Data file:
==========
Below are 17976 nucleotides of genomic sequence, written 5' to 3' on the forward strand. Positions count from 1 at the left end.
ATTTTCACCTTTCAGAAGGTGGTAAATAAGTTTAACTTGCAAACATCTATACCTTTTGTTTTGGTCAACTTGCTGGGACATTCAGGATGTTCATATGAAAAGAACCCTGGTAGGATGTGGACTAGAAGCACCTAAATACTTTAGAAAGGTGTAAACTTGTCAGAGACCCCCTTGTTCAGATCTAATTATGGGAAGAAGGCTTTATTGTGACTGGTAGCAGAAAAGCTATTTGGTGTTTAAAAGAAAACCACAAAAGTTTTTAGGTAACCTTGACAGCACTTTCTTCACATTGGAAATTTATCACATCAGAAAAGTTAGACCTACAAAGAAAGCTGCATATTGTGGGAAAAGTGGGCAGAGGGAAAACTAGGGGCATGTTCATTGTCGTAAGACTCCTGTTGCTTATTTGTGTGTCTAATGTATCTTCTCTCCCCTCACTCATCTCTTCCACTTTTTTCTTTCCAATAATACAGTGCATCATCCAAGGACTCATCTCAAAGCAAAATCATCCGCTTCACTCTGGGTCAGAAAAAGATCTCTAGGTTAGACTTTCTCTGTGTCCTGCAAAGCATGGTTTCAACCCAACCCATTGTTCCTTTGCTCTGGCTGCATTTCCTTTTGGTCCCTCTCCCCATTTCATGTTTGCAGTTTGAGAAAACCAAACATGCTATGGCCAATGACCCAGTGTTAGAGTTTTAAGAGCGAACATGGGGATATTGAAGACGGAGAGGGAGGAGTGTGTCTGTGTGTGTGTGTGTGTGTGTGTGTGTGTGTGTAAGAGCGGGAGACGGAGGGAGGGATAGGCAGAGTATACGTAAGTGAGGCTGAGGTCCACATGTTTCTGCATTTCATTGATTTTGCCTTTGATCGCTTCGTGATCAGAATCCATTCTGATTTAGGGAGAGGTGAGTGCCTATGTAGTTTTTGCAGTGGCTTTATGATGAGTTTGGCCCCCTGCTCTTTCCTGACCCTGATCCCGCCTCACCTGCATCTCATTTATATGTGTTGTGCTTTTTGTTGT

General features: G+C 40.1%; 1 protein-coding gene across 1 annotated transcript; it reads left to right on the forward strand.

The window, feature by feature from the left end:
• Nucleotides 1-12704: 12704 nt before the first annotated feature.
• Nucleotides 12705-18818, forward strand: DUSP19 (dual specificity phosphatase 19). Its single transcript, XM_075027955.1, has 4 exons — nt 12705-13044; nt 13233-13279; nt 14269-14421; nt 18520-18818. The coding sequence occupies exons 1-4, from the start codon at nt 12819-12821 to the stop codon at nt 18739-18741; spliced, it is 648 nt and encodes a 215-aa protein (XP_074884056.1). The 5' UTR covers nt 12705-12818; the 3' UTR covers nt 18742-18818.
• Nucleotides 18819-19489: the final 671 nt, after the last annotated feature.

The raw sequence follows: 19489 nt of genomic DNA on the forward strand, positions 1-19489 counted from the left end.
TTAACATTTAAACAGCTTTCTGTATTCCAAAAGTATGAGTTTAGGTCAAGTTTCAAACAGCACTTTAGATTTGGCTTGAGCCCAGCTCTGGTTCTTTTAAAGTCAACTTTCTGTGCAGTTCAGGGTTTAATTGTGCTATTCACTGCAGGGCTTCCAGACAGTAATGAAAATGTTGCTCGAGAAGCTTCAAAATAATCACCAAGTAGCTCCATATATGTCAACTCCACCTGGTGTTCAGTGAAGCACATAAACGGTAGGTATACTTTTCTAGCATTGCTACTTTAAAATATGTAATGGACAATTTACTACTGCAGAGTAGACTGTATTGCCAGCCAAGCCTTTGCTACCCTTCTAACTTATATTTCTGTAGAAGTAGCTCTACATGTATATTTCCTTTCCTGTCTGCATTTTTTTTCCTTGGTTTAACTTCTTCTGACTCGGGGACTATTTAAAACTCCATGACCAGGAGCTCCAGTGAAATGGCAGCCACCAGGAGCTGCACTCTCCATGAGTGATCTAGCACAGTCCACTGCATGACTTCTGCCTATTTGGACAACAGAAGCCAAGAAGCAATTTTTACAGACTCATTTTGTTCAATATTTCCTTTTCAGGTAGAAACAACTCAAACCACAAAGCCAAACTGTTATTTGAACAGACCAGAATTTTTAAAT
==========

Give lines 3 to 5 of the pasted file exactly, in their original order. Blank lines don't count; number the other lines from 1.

General features: G+C 40.1%; 1 protein-coding gene across 1 annotated transcript; it reads left to right on the forward strand.

The window, feature by feature from the left end:
• Nucleotides 1-12704: 12704 nt before the first annotated feature.